When engaged in a visual task, we can fail to detect unexpected events that would otherwise be very noticeable. Here we ask whether a common auditory task, such as that of attending to a verbal stream, can also make us blind to the presence of visual objects that we do not anticipate. In two experiments, one hundred and twenty observers watched a dynamic display while performing either a visual or an auditory attention task, or both simultaneously. When observers were listening to verbal material, in order to either understand it or to remember it (auditory task), their probability of detecting an unexpected visual object was no higher than when they were counting bounces of moving items (visual task), although in the former case the observers' eyes and attention could move around the display freely rather than remaining focused on tracked items. Previous research has shown that attending to verbal material does not affect responses to lights flashing at irregular intervals, suggesting that driving performance is not hampered by listening. The lights, however, were expected. Our data imply that listening to the radio while driving, or to a portable audio player while walking or biking, can impair our reactions to objects or events that we do not expect.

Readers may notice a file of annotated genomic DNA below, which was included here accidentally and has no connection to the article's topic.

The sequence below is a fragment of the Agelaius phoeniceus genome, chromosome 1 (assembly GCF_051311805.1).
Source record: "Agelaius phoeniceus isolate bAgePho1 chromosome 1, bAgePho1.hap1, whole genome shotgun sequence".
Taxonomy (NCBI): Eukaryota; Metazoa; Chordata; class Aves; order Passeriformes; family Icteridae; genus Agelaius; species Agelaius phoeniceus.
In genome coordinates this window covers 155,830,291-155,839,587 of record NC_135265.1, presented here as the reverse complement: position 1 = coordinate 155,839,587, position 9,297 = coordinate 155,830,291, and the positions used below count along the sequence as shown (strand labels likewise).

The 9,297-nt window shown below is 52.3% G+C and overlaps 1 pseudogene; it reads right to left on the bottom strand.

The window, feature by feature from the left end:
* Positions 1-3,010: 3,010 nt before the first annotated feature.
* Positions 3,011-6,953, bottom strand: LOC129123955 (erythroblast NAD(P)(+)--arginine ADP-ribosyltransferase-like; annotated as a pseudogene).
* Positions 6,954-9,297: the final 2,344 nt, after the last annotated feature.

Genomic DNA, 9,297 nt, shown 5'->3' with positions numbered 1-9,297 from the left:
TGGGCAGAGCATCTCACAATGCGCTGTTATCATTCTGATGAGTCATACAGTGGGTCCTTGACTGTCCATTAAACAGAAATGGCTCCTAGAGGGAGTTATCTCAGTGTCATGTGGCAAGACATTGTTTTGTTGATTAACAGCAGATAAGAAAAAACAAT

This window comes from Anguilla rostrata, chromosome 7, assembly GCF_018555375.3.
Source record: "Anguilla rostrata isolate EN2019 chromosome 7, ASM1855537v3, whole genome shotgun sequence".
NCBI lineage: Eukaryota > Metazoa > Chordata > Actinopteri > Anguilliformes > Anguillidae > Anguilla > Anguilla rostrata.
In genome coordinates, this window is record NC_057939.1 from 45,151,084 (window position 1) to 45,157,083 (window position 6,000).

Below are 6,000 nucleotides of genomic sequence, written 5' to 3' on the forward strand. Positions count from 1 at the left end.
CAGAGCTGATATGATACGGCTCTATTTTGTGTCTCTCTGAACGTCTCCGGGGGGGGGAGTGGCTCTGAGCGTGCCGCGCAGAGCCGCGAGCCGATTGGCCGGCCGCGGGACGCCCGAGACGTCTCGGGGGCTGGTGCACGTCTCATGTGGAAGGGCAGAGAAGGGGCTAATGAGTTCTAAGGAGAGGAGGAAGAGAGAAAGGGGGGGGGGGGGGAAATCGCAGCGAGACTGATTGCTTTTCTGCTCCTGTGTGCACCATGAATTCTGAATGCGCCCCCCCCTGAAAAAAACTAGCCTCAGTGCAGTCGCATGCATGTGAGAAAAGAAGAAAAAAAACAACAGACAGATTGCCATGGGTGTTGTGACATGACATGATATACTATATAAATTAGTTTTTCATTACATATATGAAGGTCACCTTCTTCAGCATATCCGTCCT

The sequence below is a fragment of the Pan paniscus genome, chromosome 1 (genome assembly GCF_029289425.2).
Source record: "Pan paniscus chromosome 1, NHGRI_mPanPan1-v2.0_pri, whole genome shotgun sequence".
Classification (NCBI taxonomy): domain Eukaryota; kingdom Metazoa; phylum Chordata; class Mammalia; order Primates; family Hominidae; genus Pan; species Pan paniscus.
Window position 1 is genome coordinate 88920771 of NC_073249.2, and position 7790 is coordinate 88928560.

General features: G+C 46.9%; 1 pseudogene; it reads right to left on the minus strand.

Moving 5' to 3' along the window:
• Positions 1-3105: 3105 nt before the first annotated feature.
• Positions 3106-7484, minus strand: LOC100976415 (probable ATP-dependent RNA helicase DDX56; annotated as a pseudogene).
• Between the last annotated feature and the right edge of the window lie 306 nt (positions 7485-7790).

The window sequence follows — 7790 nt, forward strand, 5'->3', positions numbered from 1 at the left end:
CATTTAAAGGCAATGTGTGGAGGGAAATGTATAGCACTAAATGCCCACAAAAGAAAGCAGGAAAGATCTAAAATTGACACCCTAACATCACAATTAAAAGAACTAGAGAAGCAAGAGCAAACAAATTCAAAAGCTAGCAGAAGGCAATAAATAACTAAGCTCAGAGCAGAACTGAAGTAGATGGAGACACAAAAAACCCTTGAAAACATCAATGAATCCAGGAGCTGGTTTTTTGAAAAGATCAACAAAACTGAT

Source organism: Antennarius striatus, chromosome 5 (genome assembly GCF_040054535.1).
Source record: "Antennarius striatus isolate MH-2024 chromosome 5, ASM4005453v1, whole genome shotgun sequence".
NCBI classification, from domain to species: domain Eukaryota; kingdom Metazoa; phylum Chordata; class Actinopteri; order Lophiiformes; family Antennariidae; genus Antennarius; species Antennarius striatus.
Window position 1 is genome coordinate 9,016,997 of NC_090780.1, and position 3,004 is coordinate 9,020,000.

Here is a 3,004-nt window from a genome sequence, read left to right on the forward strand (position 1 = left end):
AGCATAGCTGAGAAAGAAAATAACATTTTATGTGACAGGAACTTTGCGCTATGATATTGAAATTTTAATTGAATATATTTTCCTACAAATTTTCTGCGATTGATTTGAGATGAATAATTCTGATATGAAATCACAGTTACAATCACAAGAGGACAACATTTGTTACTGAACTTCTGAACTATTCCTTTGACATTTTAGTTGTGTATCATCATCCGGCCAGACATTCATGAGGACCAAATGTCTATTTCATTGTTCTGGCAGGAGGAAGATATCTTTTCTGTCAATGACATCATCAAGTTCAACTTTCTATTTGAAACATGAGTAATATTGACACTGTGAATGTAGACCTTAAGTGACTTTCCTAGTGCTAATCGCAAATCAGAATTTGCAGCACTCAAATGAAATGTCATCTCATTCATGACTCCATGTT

ASJC Scopus subject areas
- Experimental and Cognitive Psychology